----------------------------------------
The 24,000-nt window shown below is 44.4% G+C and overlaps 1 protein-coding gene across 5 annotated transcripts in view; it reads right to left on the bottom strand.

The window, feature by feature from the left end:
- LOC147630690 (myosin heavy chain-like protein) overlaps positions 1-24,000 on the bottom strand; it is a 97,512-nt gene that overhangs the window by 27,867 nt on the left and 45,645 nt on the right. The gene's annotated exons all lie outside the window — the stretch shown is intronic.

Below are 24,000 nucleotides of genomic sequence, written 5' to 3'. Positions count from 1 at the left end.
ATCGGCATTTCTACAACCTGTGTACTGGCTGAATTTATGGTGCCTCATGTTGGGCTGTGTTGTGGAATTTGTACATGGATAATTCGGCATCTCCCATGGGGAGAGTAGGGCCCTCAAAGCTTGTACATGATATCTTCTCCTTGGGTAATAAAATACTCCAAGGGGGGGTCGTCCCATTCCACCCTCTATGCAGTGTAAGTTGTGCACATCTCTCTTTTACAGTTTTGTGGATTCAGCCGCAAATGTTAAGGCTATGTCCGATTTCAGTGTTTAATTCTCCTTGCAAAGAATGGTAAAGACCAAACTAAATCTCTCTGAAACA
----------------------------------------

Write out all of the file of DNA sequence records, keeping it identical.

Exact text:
The 24,000-nt window shown below is 44.4% G+C and overlaps 1 protein-coding gene across 5 annotated transcripts in view; it reads right to left on the bottom strand.

The window, feature by feature from the left end:
- LOC147630690 (myosin heavy chain-like protein) overlaps positions 1-24,000 on the bottom strand; it is a 97,512-nt gene that overhangs the window by 27,867 nt on the left and 45,645 nt on the right. The gene's annotated exons all lie outside the window — the stretch shown is intronic.

Below are 24,000 nucleotides of genomic sequence, written 5' to 3'. Positions count from 1 at the left end.
ATCGGCATTTCTACAACCTGTGTACTGGCTGAATTTATGGTGCCTCATGTTGGGCTGTGTTGTGGAATTTGTACATGGATAATTCGGCATCTCCCATGGGGAGAGTAGGGCCCTCAAAGCTTGTACATGATATCTTCTCCTTGGGTAATAAAATACTCCAAGGGGGGGTCGTCCCATTCCACCCTCTATGCAGTGTAAGTTGTGCACATCTCTCTTTTACAGTTTTGTGGATTCAGCCGCAAATGTTAAGGCTATGTCCGATTTCAGTGTTTAATTCTCCTTGCAAAGAATGGTAAAGACCAAACTAAATCTCTCTGAAACA